changes attorneys, names Dallas law firm
By Pearl Cantrell
Monitor Staff Writer
GUN BARREL CITY–The Gun Barrel City council reconvened after a closed
session Tuesday to name a new city attorney.
William W. Krueger III and Kevin M. Curley of Fletcher & Springer out of
Dallas will guide the city through any future legal questions.
Krueger III is the same lawyer who successfully represented the city in
its suit against Seven Points in a dispute over extraterritorial
jurisdiction boundaries two years ago.
Earlier, the council gratefully accepted a donation of a 2000 Playcraft
25-foot pontoon boat.
Fire Marshal Joey Lindaman had put the word out to Lynn’s Marine if it
came across a used pontoon boat cheap, or in need of a home, to give him
Lindaman described himself as “crafty when it comes to boats,” and was
confident he could bring a less than perfect boat up to standards.
A few days later, Lynn’s gave him a call.
Tim Cornwell of Streetman was relocating his family to Omaha, Neb., and
needed to get rid of a pontoon boat.
The Cornwells agreed to donate it to the fire department as a rescue and
recovery vessel, Lindaman said.
The only thing the fire department needs to purchase is a trailer.
Texas Hydro Sports has agreed to a sell a trailer at cost to the fire
department, Lindaman said.
The funds for special purchases such as this are available in the
department’s special fund, city secretary Christy Eckerman said.
Lindaman plans to conduct training on the boat once a week.
Where to house the boat is still under consideration.
At one time, the fire department kept a boat at Big Chief Landing on a
boat dock the department raised funds for and built, but that was
discontinued and the dock reverted to Big Chief, Lindaman said.
“I haven’t gotten to talk to the present owner about this, yet,”
“I’d like to see it kept in the water,” Councilwoman Patsy Black said.
“That would save a lot of time when it comes to responding to water
rescues,” Lindaman agreed.
The motion to accept the donation, made by Todd Hogan, included
recognizing the donor with a note of appreciation.
The council also revised two agreements with resolutions.
One was with the S.O. Sportsplex and the other with newly dubbed city
manager Gerry Boren.
Boren’s official beginning date has been pushed up four days to Monday,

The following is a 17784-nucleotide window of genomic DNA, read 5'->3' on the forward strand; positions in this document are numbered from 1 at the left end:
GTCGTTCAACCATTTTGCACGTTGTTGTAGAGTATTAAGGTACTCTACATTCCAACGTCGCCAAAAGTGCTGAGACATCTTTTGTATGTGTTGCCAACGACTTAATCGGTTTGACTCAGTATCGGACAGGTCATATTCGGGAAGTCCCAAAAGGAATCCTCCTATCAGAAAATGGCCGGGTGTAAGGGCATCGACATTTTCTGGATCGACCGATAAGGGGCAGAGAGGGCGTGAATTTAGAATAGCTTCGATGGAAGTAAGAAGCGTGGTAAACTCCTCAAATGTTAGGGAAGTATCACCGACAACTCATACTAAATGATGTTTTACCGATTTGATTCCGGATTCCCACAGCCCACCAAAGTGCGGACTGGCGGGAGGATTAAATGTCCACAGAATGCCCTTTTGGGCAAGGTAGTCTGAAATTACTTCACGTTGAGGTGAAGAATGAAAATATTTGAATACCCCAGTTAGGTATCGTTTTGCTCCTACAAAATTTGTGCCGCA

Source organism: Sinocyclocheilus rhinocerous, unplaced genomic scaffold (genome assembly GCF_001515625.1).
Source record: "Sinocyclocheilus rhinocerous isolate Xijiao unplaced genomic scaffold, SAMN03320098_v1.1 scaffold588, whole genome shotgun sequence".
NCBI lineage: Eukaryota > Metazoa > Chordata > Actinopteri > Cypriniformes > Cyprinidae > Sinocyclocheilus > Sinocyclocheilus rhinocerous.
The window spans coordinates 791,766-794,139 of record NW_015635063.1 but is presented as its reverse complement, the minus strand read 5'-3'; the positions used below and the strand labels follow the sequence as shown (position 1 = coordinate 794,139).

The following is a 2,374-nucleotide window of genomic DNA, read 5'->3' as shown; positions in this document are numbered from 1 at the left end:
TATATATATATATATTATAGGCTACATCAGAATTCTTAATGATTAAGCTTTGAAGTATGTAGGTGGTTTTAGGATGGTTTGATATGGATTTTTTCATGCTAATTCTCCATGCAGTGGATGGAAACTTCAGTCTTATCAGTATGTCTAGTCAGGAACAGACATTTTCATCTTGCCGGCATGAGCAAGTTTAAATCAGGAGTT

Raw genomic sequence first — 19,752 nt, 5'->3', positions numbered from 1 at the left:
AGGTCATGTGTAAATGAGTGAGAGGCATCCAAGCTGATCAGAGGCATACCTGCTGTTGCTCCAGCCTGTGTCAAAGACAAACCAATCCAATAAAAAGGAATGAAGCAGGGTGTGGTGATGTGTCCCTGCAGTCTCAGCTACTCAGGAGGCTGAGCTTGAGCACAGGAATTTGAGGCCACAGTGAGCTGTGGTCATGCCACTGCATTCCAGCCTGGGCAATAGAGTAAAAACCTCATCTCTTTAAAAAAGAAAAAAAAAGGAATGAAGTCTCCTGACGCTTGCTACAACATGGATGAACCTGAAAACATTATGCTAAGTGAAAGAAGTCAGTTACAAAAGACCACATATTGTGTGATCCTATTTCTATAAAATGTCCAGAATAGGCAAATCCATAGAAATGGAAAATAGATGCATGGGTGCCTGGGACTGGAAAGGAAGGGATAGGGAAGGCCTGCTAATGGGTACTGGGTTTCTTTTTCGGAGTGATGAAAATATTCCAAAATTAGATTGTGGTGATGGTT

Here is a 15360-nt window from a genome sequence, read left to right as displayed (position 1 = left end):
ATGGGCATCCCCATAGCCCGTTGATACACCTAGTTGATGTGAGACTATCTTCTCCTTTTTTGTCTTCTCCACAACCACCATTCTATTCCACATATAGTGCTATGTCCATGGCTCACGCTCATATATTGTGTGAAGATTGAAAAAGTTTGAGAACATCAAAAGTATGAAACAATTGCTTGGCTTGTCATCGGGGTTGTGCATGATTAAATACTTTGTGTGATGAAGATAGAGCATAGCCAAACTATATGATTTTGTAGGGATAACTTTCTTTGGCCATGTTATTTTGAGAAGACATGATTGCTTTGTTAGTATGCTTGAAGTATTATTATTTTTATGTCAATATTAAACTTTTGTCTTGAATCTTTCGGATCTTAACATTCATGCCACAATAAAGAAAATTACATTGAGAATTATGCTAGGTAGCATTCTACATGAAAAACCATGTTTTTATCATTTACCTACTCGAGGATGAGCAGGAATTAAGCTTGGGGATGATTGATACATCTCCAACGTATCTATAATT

Until then, he will be on-call, should the city need his expertise,
while he attends a week-long seminar.
Boren and his family spent much of Tuesday and Wednesday house-hunting
in the area.
A reception is planned for the new city manager from 5-6:30 p.m. Aug. 6
in Brawner Hall. Citizens and friends of Gun Barrel City are welcome to
The second resolution was sought by Stephen Orsak for S.O. Sportsplex’s
performance agreement with the city’s Economic Development Corporation.
He requested it reflect an updated appraisal on the city’s park property
value from $200,000 to $300,000.
The council unanimously approved the changes after a brief question and
Completion of his Small Business Association loan cannot be closed
without it, Orsak said.
Other changes include:
• a pay back of $15,000 a year from 2 percent of sales taxes collected
at the facility for 20 years.
• a construction start date of Jan 15, 2008.
• an opening date of October, 2008, and
• the hiring of five fulltime and two part-time employees by January,
Orsak is getting financing through a bank and the SBA of $1.6 million,
with the backing of the EDC property as collateral. The city holds the
second lien position on the loan.
Owner stands up to robber
By Pearl Cantrell
Monitor Staff Writer
SEVEN POINTS–The owner of the One Point Beverage store on State Highway
274 in Seven Points did her best to fend off a robber more than twice
her weight Tuesday.
According to the police report, a white male, between 35 and 45 years of
age about 5-10 inches tall, of slender build and collar-length graying
hair with mustache robbed the store at gun point at around 4 p.m.
After a lengthy encounter with the owner Phan Sim he left the scene
traveling south in a dark blue Chevrolet Tahoe model year 2000 to 2005.
No shots were fired and no one was injured during the robbery.